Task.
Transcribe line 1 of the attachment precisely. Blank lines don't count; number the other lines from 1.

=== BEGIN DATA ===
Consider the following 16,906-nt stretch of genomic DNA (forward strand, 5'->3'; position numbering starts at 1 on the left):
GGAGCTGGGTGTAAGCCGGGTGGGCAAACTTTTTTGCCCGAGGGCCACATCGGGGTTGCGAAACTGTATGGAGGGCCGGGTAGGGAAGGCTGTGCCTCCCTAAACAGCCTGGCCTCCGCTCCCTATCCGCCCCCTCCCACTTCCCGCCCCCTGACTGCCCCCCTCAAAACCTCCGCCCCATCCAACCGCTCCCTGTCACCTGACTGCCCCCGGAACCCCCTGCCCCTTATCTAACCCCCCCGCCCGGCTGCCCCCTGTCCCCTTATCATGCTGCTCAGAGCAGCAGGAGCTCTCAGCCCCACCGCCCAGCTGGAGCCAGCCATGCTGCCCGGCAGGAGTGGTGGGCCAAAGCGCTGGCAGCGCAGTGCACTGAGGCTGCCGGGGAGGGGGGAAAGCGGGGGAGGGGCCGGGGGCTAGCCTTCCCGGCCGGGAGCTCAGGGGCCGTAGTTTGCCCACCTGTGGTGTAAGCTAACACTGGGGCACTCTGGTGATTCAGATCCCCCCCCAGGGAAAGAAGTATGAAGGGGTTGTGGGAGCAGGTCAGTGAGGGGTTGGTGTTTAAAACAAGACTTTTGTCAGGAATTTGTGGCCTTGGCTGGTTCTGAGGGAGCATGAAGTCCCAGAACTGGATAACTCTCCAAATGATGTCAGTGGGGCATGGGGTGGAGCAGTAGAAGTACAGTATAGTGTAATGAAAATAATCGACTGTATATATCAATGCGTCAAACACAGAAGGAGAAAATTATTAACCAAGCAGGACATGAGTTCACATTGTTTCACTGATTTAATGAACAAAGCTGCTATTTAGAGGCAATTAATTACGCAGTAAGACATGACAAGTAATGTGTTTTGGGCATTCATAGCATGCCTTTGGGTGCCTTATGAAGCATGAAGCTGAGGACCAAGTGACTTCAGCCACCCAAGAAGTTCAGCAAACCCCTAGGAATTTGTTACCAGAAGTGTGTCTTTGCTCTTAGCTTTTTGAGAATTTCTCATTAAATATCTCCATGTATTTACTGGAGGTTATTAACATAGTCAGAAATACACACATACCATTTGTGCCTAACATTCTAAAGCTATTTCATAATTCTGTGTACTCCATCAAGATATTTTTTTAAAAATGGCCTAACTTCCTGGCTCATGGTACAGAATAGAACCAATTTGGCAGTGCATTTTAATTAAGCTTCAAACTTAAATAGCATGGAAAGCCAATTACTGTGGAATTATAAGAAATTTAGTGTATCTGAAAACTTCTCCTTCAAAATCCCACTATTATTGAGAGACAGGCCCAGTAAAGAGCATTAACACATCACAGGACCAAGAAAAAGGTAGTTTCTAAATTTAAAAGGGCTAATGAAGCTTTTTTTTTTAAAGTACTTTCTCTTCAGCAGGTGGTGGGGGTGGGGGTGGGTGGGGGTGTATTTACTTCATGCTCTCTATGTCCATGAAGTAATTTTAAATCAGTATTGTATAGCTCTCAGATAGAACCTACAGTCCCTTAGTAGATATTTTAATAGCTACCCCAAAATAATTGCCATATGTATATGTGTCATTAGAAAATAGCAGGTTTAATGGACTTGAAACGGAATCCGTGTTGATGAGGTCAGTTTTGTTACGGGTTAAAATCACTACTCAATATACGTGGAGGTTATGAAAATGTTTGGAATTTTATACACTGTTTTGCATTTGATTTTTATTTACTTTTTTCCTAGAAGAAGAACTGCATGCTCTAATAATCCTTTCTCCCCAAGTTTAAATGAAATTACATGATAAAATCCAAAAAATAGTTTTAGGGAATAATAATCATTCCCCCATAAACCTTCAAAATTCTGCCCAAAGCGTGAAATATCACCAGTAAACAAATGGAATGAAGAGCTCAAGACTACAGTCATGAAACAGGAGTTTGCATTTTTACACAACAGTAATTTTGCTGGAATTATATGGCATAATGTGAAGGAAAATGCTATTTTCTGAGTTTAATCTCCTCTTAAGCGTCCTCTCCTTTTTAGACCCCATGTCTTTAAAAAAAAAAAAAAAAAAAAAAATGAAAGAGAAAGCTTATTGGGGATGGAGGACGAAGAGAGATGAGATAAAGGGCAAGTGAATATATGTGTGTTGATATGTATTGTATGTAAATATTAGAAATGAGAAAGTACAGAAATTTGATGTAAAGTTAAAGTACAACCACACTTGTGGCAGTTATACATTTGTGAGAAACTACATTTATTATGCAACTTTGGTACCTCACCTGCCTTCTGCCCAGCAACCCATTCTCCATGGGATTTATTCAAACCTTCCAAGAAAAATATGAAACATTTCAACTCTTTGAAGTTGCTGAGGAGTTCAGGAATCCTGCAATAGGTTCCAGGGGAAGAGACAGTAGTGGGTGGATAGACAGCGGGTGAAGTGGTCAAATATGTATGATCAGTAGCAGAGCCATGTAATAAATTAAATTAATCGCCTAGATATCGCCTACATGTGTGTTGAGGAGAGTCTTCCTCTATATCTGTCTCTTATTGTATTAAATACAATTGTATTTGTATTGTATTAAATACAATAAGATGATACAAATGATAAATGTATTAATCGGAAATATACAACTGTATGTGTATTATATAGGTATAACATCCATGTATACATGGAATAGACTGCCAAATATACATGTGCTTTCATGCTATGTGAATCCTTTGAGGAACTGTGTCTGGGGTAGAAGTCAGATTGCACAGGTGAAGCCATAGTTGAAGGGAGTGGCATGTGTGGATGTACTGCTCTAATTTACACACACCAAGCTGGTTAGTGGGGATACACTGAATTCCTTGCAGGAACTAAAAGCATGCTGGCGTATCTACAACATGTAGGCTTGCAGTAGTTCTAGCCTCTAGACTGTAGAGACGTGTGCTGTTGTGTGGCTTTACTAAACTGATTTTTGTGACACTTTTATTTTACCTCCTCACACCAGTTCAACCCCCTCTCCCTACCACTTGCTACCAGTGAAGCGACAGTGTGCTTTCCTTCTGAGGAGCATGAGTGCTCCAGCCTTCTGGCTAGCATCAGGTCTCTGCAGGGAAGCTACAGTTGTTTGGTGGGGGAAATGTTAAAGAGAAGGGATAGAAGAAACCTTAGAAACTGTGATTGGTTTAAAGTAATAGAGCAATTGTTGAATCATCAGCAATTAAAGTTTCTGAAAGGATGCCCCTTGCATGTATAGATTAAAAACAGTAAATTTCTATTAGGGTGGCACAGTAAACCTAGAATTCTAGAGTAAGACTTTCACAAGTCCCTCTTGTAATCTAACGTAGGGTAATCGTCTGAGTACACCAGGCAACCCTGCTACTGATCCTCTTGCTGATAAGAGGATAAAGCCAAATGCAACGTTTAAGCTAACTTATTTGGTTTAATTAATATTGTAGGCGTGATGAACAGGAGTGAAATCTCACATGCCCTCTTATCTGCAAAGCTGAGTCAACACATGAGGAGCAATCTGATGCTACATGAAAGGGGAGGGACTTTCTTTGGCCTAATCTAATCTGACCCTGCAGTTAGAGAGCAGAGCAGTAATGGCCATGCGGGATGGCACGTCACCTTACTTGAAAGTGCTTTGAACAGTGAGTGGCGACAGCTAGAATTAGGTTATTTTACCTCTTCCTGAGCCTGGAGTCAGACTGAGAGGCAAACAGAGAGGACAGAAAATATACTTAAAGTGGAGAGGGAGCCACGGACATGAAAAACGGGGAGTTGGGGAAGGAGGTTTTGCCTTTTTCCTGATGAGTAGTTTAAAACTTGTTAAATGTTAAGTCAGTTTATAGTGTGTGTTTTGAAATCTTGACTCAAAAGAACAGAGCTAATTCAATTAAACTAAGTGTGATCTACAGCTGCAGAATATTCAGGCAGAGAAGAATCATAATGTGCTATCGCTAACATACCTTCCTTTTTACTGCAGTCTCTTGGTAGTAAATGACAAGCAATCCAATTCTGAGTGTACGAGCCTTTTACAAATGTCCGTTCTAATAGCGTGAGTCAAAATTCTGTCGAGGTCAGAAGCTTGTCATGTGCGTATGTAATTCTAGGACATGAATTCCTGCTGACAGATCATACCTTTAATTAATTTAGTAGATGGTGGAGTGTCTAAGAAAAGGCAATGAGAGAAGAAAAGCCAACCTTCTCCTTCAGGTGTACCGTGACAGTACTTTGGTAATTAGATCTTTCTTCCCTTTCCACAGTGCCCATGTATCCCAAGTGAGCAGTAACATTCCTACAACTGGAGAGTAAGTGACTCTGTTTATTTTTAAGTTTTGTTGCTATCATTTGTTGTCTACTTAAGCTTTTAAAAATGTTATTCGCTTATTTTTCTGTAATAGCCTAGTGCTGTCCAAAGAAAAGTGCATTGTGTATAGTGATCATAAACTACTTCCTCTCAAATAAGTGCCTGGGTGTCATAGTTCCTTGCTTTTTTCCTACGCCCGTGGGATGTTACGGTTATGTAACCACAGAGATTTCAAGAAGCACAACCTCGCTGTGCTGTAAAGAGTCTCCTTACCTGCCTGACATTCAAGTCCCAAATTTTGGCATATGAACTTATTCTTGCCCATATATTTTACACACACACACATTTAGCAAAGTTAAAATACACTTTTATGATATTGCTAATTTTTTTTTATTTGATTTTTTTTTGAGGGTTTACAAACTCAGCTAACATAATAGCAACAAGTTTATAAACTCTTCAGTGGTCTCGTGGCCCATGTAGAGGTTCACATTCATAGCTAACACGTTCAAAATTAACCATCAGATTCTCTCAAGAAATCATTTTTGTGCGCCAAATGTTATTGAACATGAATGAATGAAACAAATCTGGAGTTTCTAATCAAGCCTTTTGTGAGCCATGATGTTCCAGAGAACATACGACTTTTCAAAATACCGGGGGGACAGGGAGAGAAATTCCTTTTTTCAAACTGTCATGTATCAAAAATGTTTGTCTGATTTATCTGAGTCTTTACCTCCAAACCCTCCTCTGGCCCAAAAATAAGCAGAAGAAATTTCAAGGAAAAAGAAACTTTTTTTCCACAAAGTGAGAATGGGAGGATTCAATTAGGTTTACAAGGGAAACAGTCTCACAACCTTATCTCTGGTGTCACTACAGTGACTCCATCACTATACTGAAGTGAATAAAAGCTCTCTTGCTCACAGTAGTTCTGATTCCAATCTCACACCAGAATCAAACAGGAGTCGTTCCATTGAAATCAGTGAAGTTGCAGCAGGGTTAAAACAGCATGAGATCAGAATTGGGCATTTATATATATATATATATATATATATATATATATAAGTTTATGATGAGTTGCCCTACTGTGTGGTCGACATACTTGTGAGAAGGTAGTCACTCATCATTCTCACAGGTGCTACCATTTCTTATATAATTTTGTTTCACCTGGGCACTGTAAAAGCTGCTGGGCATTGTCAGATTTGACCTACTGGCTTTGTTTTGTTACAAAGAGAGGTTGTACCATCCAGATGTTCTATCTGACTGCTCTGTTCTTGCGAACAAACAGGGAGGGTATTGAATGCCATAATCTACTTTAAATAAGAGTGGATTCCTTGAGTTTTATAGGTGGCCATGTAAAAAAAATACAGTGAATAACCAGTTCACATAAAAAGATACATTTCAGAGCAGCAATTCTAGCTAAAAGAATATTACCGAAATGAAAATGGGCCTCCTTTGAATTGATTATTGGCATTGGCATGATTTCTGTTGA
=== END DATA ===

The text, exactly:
Consider the following 16,906-nt stretch of genomic DNA (forward strand, 5'->3'; position numbering starts at 1 on the left):